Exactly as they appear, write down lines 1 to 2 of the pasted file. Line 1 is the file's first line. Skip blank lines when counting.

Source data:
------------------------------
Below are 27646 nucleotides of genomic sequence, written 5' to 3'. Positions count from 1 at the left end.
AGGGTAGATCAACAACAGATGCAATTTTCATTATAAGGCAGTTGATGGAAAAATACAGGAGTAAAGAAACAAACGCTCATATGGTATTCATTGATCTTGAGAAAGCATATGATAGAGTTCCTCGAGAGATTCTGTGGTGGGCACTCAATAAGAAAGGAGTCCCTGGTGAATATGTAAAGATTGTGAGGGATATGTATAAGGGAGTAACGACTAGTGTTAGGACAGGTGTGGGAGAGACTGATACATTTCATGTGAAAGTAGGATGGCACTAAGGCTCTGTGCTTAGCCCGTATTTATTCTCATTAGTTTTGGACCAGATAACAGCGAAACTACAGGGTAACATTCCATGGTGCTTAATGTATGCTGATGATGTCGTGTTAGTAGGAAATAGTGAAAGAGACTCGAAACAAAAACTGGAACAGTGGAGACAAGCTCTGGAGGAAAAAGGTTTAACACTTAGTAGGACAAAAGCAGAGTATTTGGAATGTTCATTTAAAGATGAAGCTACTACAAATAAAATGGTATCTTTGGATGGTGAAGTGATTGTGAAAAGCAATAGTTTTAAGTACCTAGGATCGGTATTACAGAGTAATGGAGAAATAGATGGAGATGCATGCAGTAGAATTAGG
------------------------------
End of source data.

Below are 27646 nucleotides of genomic sequence, written 5' to 3'. Positions count from 1 at the left end.
AGGGTAGATCAACAACAGATGCAATTTTCATTATAAGGCAGTTGATGGAAAAATACAGGAGTAAAGAAACAAACGCTCATATGGTATTCATTGATCTTGAGAAAGCATATGATAGAGTTCCTCGAGAGATTCTGTGGTGGGCACTCAATAAGAAAGGAGTCCCTGGTGAATATGTAAAGATTGTGAGGGATATGTATAAGGGAGTAACGACTAGTGTTAGGACAGGTGTGGGAGAGACTGATACATTTCATGTGAAAGTAGGATGGCACTAAGGCTCTGTGCTTAGCCCGTATTTATTCTCATTAGTTTTGGACCAGATAACAGCGAAACTACAGGGTAACATTCCATGGTGCTTAATGTATGCTGATGATGTCGTGTTAGTAGGAAATAGTGAAAGAGACTCGAAACAAAAACTGGAACAGTGGAGACAAGCTCTGGAGGAAAAAGGTTTAACACTTAGTAGGACAAAAGCAGAGTATTTGGAATGTTCATTTAAAGATGAAGCTACTACAAATAAAATGGTATCTTTGGATGGTGAAGTGATTGTGAAAAGCAATAGTTTTAAGTACCTAGGATCGGTATTACAGAGTAATGGAGAAATAGATGGAGATGCATGCAGTAGAATTAGG